Troubleshooting the Development of New Gene Therapies – Technology Networks

Gene therapy does more than treat genetic diseases it can cure them. A one-time dose of a non-replicative viral vector, such as commonly used recombinant adeno-associated virus (AAV), delivers a functional gene to replace or compensate for a dysfunctional version that is causing a patients disease (Figure 1). As a cutting-edge biopharmaceutical technology, there are multiple gene therapies now FDA approved; with hundreds more in clinical trials, were likely to see many more of these therapies on the market soon.1 However, to keep up with the rapid pace of clinical research, developers are working to streamline the manufacturing and quality control process to improve quality and lower the cost of bringing these important drugs to market.Developers use a multitude of analytical tests to develop gene therapies and optimize their manufacturing process. When developers get aberrant test results, they must be able to interpret where the problem lies. Did the manufacturing process produce an undesirable product, or is the analytical testing method unreliable? Analytical testing companies that have the infrastructure, personnel, and experience often partner with developers to tighten up analytical variability so that results of tests clearly indicate where there are opportunities to increase efficiency and product quality.

Figure 1. Gene delivery by recombinant viral vector.During gene therapy, viral capsids containing the therapeutic gene are taken up by the patients cells and the genetic material is delivered to the nucleus. There, the gene gets expressed as a protein necessary for the patients health. Credit: Avomeen.

Figure 2. A full AAV capsid and associated capsid impurities. Complete viral capsids have AAV are assembled from 60 capsid proteins, with a defined stoichiometry and shape and contain a therapeutic gene. AAV vector impurities include capsids that contain too many copies of the gene (overfilled), those that contain lower copy numbers or truncations of the gene (partially full), or empty capsids that contain no genetic material. Credit:Avomeen.

There are several ways to measure the empty/full capsid ratio, and as developers are establishing their chemistry, manufacturing and control (CMC) protocol, it is important that they choose an optimized method, as they must use that method for effective quality control from early process development to lot release and stability.3 Gene therapy developers may choose analytical ultracentrifugation to evaluate capsids, but while highly effective, this method is not as quantitative, robust or efficient as some newer methods. High-performance liquid chromatography (HPLC) using AAV full/empty analytical columns have been demonstrated to be highly effective at separating full, empty, and improperly filled capsids for robust quantification. Additionally, this method is higher throughput than ultracentrifugation, and requires less precious AAV sample to run.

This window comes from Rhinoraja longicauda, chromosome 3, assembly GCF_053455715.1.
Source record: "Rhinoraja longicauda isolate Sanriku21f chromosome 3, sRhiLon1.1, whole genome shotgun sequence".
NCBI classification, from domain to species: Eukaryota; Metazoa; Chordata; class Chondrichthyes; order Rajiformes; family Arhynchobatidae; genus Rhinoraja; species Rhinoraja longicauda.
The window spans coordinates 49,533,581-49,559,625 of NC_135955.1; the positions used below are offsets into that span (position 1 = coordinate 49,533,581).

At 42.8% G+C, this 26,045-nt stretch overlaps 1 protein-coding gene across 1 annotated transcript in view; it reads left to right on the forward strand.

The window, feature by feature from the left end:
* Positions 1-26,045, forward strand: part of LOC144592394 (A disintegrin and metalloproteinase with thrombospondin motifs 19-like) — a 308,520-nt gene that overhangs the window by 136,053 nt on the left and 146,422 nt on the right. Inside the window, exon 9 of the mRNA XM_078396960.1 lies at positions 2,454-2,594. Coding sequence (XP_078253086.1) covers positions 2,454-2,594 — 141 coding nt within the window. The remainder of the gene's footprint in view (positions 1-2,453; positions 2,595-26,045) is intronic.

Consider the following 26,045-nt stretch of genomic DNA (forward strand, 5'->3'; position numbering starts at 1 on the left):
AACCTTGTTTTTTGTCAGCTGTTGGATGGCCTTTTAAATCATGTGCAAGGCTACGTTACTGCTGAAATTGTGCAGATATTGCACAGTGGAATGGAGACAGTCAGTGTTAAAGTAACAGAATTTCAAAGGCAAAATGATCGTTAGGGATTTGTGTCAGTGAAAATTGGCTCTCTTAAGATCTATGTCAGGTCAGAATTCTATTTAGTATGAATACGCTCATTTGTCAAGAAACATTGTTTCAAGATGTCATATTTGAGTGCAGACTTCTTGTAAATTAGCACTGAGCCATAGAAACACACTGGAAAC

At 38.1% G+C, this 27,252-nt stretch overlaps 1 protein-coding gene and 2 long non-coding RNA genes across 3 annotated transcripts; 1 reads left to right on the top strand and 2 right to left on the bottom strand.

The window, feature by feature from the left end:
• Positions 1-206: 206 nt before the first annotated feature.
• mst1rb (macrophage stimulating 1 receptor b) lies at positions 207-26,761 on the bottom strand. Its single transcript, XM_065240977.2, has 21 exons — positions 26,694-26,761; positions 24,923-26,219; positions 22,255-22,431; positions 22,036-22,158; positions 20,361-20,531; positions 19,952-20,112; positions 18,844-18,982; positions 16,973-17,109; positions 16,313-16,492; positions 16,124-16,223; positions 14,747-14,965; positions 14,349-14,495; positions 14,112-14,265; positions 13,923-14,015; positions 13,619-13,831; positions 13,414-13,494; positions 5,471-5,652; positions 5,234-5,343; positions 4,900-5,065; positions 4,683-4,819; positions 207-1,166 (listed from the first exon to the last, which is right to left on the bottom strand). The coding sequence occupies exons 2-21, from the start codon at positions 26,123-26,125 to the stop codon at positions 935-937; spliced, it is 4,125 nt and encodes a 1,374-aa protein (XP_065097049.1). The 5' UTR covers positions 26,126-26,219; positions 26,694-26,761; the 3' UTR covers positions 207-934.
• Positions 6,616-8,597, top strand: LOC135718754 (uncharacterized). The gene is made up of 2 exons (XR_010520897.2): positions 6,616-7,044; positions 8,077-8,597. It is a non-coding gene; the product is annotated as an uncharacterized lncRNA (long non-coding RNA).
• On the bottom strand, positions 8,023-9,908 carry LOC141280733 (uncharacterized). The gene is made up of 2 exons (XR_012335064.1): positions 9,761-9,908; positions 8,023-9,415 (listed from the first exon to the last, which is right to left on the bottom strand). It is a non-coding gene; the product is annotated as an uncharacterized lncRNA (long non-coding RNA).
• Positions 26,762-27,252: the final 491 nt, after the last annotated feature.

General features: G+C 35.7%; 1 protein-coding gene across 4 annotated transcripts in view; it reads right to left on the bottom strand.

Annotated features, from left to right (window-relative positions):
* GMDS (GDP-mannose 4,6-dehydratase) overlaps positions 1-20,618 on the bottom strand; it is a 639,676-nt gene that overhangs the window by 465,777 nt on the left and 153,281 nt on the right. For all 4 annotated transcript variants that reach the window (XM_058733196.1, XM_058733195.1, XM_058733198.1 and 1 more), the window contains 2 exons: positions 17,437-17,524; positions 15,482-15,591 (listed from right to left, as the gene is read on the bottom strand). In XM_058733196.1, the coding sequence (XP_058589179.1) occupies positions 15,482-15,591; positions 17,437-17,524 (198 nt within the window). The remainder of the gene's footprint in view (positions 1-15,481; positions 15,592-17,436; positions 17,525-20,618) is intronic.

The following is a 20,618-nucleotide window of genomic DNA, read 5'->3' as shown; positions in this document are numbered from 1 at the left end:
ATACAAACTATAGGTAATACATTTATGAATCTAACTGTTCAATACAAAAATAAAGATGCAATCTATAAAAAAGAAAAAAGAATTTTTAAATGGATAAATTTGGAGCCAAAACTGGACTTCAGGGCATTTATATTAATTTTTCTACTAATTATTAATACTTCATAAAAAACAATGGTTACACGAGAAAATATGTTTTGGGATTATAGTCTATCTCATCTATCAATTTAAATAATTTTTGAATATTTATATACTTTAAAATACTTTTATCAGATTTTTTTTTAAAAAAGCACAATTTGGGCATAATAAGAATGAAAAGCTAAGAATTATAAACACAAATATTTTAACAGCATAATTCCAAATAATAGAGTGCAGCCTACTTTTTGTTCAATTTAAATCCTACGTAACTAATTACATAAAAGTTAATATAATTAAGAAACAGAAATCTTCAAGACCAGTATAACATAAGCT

Cellular potency is evaluated by transducing cells with the AAV product and then measuring a phenotypic or functional outcome due to the transduction. Developing these tests can be challenging because there is no one-size-fits-all test that will give developers the answers they need. Developers often draw on the experience of analytical labs to determine how to best evaluate their AAV products transduction efficiency.A gene therapy in development must also be tested to ensure that it is free of residual, process-related impurities such as polyethylenimine, iodixanol, poloxamer, and other excipients that must be removed in the final product to ensure safety. Few research and manufacturing facilities have the equipment and expertise necessary to perform this kind of testing, and it is advisable to find one that has experience testing polymers, extractables and leachables to examine if components of the manufacturing equipment or drugs packaging are not contaminating the final product.

As fast-paced as the gene therapy field is now, it stands to become a true race to the finish line to bring new gene therapies to market in the near future. Regulatory bodies are becoming more familiar with reviewing gene therapies, and the road to commercialization will move more quickly. There is no denying that gene therapies will bring incredible benefits to patients, but it will be crucial to improve manufacturing efficiency and lower costs to make gene therapies more accessible to the patients who need them.References

1. Colasante, W., Diesel, P., and Gerlovin, Lev. (2018). New Approaches To Market Access And Reimbursement For Gene And Cell Therapies. Cell & Gene. Retrieved from:

2. Fraser Wright, J. (2014). Product-Related Impurities in Clinical-Grade Recombinant AAV Vectors: Characterization and Risk Assessment. Biomedicines, 2, 80-97; doi:10.3390/biomedicines2010080

3. U.S. Food & Drug Administration (2019). Guidance for Human Somatic Cell Therapy and Gene Therapy. Retrieved from:

4. Stein, R. (2019). At $2.1 Million, New Gene Therapy Is The Most Expensive Drug Ever. NPR. Retrieved from:

5. Cohen, J.T, Chambers, J. D., Silver, M. C., Lin, P., Neumann, P.J. (2019). Putting The Costs And Benefits Of New Gene Therapies Into Perspective. Health Affairs. Retrieved from:

6. ATCC (accessed May, 2020) ATCC Virus Reference Materials. Retrieved from:

7. U.S. FDA (2020). FDA Details Policies on Gene Therapies in Seven Guidances. Retrieved from:

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Troubleshooting the Development of New Gene Therapies - Technology Networks

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